There is no doubt that open-plan design has helped create more collaborative and less hierarchical workplace cultures.
However, the proliferation of open spaces needs careful stewardship, because without this, we are in danger of creating spaces that are out of touch with the individual and the pace of the changing corporate world.
People in our industry are starting to question the quality and logic behind open-plan spaces, which is driving a renewed interest in ‘closed’ private spaces.
This pattern is not a rejection of the spirit of collaborative working, but a backlash against lazy open environments, where rows and rows of desks are lined up with little variation. For users, these factory-style floorplates, with acres of carpet and huge expanses of ceiling, can be bewildering and inhumane.
If we look back 20 years, there was a push to use open-plan designs to keep everything regular and uniform, to promote homogeneity within an organisation. This brought with it fresh ideas, with expansive floorplates that – with their machine-like aesthetic and simplicity – brought something new and interesting and made us think hard about what the office could be.
This approach – like most innovations – has been pushed and distorted over time and I think we are in a period where we need to take stock of open-plan working to ensure it responds to the needs of today.
For open plan to be successful, you need to cater for people’s need for more intimate spaces that have a human scale. This breaks the thinking that there are only two options of ‘open’ and ‘closed’ or between a sea of desks and a private office. The space between ‘open’ and ‘closed’ is perhaps the most interesting. This requires the designer to promote a feeling of openness while creating the opportunity for variety in scale, intimacy and the type of work setting.
This option breaks down floorplates into ‘studio chunks’, smaller components within a large ecosystem. With a variety of work settings and scale comes a sense of containment and intimacy while also being visibly part of the bigger picture of an organisation.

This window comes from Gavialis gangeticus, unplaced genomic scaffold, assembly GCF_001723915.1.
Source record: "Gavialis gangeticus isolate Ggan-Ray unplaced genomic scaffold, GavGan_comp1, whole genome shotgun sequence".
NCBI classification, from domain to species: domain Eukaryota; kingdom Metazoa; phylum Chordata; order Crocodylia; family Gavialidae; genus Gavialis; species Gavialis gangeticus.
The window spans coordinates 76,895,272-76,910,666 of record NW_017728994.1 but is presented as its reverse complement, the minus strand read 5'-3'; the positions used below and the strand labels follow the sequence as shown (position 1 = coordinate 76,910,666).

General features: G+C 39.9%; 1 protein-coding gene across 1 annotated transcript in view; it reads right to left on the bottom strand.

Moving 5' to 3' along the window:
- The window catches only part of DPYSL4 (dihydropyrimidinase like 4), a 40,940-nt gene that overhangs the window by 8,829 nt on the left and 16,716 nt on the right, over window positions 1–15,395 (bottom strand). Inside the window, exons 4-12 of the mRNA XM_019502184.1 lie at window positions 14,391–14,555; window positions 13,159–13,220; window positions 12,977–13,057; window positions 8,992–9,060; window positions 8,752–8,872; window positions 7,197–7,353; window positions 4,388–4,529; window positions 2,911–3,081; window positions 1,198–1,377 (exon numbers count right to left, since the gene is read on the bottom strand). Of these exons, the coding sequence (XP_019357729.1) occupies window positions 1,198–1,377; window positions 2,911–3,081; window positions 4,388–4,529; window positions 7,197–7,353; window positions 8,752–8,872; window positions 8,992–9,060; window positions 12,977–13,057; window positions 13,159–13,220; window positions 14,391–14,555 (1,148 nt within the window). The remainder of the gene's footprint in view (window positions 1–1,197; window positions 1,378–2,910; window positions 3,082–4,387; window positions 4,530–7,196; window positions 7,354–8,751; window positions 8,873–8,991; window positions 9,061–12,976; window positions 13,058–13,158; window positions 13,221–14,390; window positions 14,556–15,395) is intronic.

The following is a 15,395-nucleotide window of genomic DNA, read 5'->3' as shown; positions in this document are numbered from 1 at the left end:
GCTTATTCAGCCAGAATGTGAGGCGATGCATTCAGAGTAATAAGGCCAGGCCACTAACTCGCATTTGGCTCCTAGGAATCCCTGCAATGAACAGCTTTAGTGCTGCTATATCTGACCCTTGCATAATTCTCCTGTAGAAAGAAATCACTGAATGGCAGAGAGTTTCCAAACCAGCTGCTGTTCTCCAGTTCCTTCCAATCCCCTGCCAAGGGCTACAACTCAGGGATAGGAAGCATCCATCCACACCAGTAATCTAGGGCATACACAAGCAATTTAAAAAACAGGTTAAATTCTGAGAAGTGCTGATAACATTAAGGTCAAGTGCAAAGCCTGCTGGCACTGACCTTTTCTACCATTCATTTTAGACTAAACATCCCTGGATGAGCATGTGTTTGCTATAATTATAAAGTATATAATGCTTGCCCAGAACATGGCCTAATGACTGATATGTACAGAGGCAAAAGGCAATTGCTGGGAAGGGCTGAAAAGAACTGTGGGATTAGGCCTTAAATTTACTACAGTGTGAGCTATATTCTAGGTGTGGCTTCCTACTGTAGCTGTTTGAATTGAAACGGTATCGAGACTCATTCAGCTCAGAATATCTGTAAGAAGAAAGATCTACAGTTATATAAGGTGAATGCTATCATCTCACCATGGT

We have just completed a workplace-strategy and fit-out for a major bank where the floorplates were broken down by the strategic positioning of ‘third space’, which is a type of shared, civic amenity area for staff to socialise and work more informally.
This is an example of firm architectural components giving definition and shape to floorplates, forcibly breaking down a totally ‘open’ environment and shaping different work settings.
Corporate workplaces have been influenced by the way the educational sector choreographs different work settings. Modern university design was a pioneer in weaving together focused and collaborative work settings, using civic gestures such as ‘Spanish’ steps – a series of large steps that can be used for informal meetings, seating for presentations as well as circulation – to add vitality and variation to traditional focused environments such as libraries.
The demarcation of space does not have to involve barriers to divide floorplates and can be more subtle. For the same recent bank project, we used the ceiling design to break down the scale of the open floorplate. Varying the materials and ceiling design creates a grain to the floorplate that subtly suggests how different teams function.
Both third space and more subtle design gestures are pushing against the homogeneity of 20 years ago. Corporate culture is transforming, and with increased flexibility and collaborative working comes increased empowerment of the individual. We should keep looking to develop open-plan strategies so that happy and productive people, not standardisation, are the hallmark of a great office.